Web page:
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Thursday, July 22, 2010

Invest in Individual Stock or Mutual Fund?

Many people just assume that mutual funds are the best way to save, but like most "conventional wisdom," it's often wrong.

Conventional wisdom will tell you to put your money in a mutual fund. Well, conventional wisdom does not apply in the stock market. Today, there are more mutual funds with various schemes than there are stocks to buy from the stock indices. A mutual fund can be your worst investment decision.

There is an enormous amount of money being put into mutual funds every year. These so-called "safe" investments have been consistently under performing the markets over the years.

That's right, when the market goes up 40%, your mutual fund probably returned 25%. What happens when the market goes down? And believe us, it does go down! If the market is down 20%, your fund will probably be down 30% and you lose both ways.

If there are almost more mutual funds than there are stocks, then how do you pick a mutual fund?

Do you need a mutual fund that helps you pick a mutual fund? Sounds silly, doesn't it? Guess what, they already exist. There are mutual funds that take your money and pick different mutual funds to invest in.

With all the free information available today, you're better off picking the stocks yourself. You would save yourself a lot of money.

You can dramatically reduce your investment expenses by cautiously selecting your individual stocks, and minimizing the number of your trades. The average mutual fund has fees and expenses of over 1.00% per year for the privilege of underperforming the market. Between 85% and 95% of mutual fund managers underperform the indices, depending on who's doing the counting.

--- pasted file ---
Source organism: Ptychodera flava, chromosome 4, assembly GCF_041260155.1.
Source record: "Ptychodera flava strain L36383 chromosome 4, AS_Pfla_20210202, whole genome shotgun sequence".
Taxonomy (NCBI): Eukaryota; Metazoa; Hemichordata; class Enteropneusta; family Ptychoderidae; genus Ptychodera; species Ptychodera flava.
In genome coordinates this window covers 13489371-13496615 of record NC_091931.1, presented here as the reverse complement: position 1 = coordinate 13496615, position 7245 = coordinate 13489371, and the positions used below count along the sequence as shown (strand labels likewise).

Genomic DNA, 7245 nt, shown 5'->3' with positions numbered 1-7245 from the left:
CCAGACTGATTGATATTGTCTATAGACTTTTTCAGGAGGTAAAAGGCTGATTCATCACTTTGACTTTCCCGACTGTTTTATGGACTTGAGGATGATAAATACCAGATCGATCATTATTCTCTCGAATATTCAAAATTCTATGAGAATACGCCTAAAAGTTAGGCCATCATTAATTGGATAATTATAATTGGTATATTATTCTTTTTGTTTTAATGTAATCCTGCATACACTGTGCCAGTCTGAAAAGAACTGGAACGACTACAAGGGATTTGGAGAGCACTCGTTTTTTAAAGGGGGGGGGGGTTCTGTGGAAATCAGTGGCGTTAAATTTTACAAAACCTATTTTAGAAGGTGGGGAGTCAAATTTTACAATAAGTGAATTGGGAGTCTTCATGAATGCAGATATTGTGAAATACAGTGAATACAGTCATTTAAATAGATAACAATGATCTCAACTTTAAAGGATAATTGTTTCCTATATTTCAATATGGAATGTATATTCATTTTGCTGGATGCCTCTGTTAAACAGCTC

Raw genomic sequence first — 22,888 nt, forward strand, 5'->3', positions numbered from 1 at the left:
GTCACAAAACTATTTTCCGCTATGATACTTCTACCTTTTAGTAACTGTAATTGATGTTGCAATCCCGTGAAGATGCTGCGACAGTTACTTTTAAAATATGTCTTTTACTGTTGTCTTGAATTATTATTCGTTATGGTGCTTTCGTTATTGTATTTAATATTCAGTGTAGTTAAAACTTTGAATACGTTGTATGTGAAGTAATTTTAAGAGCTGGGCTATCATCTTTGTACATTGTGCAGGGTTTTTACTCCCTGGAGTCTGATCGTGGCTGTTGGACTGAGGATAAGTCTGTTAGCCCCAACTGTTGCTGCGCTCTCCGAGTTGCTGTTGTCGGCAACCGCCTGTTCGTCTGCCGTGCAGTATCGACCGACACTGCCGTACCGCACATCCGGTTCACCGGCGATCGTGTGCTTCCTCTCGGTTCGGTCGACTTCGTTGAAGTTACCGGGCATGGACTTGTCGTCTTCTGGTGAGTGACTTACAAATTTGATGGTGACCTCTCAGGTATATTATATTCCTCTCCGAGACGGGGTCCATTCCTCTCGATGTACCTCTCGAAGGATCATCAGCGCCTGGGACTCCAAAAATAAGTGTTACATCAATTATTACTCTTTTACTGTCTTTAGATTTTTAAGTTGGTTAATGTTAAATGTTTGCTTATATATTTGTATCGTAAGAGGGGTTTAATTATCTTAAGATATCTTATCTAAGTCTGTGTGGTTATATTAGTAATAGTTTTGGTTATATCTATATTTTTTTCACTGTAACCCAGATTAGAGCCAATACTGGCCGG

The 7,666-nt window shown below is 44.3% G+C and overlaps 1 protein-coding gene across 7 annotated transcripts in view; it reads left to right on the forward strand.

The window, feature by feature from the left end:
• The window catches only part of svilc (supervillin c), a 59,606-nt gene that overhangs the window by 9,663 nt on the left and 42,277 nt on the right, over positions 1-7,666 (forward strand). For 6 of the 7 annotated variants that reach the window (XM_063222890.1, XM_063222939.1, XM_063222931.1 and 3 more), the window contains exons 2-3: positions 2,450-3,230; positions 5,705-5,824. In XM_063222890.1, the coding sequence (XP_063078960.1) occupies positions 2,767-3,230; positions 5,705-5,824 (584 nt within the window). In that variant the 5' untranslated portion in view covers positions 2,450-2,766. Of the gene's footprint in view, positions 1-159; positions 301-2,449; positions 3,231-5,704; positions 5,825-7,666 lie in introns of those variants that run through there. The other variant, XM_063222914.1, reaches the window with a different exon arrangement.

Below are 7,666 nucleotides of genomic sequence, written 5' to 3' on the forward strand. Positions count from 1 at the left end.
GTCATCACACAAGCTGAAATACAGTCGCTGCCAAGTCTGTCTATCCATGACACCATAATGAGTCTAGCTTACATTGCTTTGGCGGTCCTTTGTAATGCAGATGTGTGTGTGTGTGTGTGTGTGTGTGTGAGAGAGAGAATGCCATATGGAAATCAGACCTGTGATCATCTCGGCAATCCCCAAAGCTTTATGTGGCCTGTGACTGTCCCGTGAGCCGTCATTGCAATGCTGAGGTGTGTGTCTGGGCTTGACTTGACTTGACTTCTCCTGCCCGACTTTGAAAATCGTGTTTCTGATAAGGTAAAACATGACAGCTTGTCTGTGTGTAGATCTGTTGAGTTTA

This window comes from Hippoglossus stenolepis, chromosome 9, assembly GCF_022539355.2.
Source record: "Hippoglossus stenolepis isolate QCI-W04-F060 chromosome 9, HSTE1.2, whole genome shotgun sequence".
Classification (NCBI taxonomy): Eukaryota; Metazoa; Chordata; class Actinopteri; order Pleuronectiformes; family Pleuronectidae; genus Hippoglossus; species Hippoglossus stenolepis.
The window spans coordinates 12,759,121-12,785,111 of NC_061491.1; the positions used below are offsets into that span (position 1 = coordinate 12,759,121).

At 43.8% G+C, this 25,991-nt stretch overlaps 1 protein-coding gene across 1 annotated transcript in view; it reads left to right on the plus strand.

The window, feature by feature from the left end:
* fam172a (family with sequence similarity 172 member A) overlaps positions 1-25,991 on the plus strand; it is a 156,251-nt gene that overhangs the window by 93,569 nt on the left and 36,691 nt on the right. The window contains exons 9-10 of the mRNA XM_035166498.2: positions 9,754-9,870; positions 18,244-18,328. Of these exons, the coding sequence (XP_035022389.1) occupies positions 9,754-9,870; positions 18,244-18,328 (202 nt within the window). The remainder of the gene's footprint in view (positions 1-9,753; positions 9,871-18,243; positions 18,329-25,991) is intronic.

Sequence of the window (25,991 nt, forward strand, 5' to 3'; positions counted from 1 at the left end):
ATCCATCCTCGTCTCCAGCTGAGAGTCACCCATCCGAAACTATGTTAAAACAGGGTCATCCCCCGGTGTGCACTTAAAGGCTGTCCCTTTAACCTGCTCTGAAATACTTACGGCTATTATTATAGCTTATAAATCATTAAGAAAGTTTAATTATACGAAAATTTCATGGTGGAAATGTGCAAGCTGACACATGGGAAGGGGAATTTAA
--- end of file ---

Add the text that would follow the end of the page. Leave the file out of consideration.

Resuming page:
One of the big advantages of mutual funds is diversification. Your mutual fund manager pools your money with thousands of other people and builds a portfolio containing hundreds of securities representing companies in dozens of industries.

Unfortunately, too much diversification isn't good for you. You don't need to hold hundreds of securities to be properly diversified. Increasing the number of securities held does reduce your risk, but the reduction becomes negligible once the portfolio reaches 20 or 25 securities, spread across several industries.

If you need only 25 securities to be completely diversified, why is your fund manager holding 200 securities in your mutual fund?

He can't buy enough stock in the companies he likes, so he has to add second and third rate issues to remain fully invested. Even if your mutual fund manager is a bona fide genius, it's unlikely he has more than 5 or 6 good investment ideas a year. You want your mutual fund manager's best ideas, not the 200 mediocre ones.

Once a mutual fund gets too large, the manager has to buy large capitalization stocks for liquidity. Also there are restrictions on how much of any one stock they can hold.

So, how do you decide what stocks to buy?

People have many different ways to pick stocks. Some people will only look at companies which have good earnings and sound fundamentals.

Others will look at the core of the business and determine if the products or services offered is better than it's competitors or they might only look at the charts of stocks and try to determine if the stock is going higher or lower.

Many might even not look at anything and just get in and get out of stocks in matter of seconds.

Do you think that you don't have time to become an amateur securities analyst?

In such a case stock picking answer is really simple:

Just listen to equity analysts and evaluate their stock research and investment ideas in terms of company background, past performance, management views, dividend payments & risk involvement. Check your risk factor and accordingly break up your stock investments by investing in Small, Mid & Large cap stocks.